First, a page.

Orford, New Hampshire

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Orford is a town in Grafton County, New Hampshire, United States. The population was 1,091 at the 2000 census. The 2009 population was estimated to be 1,176.[1] The Appalachian Trail crosses in the east.



First called Number Seven in a line of Connecticut River fort towns, Orford was incorporated in 1761 by Governor Benning Wentworth and named for Robert Walpole, Earl of Orford, who was England's first prime minister. It was settled in 1765 by Daniel Cross and wife from Lebanon, Connecticut.[2] By 1859, it had 1,406 inhabitants, most involved in agriculture. There was a large tannery, chair factory, 10 sawmills, a starch factory, a gristmill, a sash, blind and door factory, and 2 boot and shoe factories.[2]

An original grantee was General Israel Morey, whose son Samuel Morey discovered a way to separate hydrogen from oxygen in water, making possible the first marine steam engine. He recognized the potential of steam power after working at his father's ferry. In 1793, on the river at Orford, he was first to demonstrate the use of a paddlewheel to propel a steam boat.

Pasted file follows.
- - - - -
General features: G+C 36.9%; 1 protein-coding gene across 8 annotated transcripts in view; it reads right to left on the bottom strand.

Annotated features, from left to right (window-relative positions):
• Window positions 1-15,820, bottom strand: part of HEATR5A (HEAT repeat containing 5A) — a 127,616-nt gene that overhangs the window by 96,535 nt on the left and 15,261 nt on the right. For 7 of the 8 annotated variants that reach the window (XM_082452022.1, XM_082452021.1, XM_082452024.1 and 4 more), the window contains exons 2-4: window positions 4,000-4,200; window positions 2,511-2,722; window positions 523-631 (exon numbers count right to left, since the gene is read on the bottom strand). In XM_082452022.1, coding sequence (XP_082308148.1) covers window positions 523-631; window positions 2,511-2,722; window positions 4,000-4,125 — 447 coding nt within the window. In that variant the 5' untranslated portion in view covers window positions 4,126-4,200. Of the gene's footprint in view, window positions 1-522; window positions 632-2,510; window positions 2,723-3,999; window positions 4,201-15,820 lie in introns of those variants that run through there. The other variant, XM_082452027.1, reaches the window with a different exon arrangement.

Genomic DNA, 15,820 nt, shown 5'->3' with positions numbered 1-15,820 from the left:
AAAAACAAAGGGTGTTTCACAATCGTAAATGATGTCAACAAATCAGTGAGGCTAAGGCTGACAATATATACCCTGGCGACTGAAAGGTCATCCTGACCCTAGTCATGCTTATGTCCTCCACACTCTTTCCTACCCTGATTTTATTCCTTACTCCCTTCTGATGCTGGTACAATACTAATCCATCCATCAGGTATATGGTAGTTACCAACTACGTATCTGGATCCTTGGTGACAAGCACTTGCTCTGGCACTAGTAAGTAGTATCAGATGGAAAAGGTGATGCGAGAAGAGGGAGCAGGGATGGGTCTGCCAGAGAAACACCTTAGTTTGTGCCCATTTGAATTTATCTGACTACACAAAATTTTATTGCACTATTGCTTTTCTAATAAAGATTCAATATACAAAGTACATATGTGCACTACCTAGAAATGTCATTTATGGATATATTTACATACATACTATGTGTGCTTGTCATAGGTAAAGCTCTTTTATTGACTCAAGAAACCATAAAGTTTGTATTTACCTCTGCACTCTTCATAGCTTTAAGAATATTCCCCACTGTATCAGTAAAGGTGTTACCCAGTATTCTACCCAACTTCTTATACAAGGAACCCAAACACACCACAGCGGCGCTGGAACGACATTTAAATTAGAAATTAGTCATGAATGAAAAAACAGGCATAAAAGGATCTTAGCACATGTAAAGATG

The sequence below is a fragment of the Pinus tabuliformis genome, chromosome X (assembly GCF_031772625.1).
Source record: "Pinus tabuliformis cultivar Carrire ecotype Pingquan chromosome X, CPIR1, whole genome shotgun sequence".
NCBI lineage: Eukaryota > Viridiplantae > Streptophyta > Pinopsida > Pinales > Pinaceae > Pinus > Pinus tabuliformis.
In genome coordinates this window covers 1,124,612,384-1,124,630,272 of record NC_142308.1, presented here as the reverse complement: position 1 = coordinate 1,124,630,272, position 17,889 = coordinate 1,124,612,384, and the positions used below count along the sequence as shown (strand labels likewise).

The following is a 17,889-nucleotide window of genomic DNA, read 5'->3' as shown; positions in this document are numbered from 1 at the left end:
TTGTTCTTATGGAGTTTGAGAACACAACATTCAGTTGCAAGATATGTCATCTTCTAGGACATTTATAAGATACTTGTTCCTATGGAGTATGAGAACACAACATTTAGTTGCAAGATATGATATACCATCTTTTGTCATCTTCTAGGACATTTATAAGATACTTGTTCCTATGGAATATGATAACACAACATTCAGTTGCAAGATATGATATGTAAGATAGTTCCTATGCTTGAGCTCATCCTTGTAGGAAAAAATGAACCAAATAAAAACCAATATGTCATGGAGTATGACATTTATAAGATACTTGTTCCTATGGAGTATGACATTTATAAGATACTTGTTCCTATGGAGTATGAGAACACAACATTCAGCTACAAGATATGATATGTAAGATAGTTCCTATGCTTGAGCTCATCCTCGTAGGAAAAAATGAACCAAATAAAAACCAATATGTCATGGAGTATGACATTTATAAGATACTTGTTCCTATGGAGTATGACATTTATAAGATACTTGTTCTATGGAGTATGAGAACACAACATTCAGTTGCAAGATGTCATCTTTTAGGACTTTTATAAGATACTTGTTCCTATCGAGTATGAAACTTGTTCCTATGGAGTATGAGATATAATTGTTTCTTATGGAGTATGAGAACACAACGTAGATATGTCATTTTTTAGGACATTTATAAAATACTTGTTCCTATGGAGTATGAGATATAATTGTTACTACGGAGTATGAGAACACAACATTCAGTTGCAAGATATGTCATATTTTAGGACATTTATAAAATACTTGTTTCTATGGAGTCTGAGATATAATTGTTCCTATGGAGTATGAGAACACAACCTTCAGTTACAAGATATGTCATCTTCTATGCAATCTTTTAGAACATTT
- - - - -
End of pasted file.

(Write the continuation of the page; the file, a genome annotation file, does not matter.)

Author Washington Irving visited Orford in 1832 and is quoted as saying, "In all my travels in this country and in Europe, I have seen no village more beautiful than this. It is a charming place -- nature has done her utmost here."[3] Of the famous sequence of seven early homes built on The Ridge, Dartmouth Professor of Architecture Hugh Morrison said, "As a row and counting the setting, this is the finest group of Federal-style houses in the United States."[4] Built between 1773 and 1839, the dwellings show the influence of architect Asher Benjamin.

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